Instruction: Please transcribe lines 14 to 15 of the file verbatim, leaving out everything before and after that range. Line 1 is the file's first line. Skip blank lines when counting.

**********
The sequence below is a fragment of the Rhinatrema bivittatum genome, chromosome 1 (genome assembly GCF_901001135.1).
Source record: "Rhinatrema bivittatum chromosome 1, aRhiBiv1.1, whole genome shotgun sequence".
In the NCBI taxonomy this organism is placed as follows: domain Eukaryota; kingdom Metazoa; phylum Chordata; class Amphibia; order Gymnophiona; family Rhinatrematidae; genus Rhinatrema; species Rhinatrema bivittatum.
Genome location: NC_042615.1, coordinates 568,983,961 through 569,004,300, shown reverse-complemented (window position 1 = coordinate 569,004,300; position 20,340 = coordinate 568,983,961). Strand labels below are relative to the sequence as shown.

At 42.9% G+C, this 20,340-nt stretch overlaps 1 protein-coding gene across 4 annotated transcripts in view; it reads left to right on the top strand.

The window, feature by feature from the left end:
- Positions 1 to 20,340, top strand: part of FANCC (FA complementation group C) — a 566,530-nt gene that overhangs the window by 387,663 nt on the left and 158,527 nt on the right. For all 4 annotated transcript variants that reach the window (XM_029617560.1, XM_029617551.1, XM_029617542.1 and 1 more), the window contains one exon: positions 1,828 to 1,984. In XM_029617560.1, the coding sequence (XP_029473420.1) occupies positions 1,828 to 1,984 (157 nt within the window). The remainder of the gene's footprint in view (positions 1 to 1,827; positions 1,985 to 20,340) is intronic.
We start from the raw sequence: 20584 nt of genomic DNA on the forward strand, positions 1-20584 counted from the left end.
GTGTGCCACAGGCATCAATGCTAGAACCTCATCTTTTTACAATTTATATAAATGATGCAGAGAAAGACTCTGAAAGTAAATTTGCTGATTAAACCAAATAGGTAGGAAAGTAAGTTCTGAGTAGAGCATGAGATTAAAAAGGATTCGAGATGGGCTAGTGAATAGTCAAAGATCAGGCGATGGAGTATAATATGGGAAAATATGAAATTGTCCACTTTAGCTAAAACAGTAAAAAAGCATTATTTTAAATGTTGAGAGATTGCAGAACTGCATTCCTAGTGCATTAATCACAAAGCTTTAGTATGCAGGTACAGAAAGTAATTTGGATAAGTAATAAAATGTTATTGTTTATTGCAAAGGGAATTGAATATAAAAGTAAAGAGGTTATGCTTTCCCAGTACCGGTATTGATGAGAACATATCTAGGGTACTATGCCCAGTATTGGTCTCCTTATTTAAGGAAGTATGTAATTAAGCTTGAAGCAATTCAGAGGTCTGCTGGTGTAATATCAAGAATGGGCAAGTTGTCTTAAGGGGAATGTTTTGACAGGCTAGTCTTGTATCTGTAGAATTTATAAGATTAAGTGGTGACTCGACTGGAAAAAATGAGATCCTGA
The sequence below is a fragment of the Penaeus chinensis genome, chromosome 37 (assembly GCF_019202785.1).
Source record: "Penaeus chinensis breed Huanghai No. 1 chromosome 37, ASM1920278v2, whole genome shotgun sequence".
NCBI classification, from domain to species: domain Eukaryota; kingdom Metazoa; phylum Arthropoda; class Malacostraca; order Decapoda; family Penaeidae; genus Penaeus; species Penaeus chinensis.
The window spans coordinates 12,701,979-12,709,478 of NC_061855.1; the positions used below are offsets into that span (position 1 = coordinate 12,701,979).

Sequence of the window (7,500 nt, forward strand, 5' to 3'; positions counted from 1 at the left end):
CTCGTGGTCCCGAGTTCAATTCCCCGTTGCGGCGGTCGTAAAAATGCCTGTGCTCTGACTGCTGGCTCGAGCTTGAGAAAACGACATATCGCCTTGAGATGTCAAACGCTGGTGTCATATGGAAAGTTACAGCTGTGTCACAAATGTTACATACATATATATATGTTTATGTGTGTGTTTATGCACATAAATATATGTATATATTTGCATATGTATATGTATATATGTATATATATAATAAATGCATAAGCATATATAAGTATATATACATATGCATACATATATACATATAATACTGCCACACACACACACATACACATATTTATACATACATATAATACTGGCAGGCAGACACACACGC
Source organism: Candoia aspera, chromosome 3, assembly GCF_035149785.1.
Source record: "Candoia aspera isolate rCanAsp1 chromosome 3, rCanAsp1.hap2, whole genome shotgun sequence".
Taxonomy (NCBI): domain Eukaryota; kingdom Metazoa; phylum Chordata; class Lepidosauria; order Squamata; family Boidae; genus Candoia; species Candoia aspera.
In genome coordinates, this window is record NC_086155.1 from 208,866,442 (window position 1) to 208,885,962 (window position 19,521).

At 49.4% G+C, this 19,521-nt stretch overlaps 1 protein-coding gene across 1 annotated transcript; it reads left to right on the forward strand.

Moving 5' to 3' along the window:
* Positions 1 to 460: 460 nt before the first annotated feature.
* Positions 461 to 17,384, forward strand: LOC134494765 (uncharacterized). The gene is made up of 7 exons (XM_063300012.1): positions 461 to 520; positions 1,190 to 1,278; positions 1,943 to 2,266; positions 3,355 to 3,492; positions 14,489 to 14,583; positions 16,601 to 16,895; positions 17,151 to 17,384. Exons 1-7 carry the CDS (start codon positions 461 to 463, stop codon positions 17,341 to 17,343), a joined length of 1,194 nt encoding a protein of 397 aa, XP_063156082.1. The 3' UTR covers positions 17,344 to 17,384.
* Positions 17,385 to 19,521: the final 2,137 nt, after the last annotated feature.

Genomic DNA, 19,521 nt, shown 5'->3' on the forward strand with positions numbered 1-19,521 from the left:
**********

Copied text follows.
Sequence of the window (7,500 nt, forward strand, 5' to 3'; positions counted from 1 at the left end):
CTCGTGGTCCCGAGTTCAATTCCCCGTTGCGGCGGTCGTAAAAATGCCTGTGCTCTGACTGCTGGCTCGAGCTTGAGAAAACGACATATCGCCTTGAGATGTCAAACGCTGGTGTCATATGGAAAGTTACAGCTGTGTCACAAATGTTACATACATATATATATGTTTATGTGTGTGTTTATGCACATAAATATATGTATATATTTGCATATGTATATGTATATATGTATATATATAATAAATGCATAAGCATATATAAGTATATATACATATGCATACATATATACATATAATACTGCCACACACACACACATACACATATTTATACATACATATAATACTGGCAGGCAGACACACACGC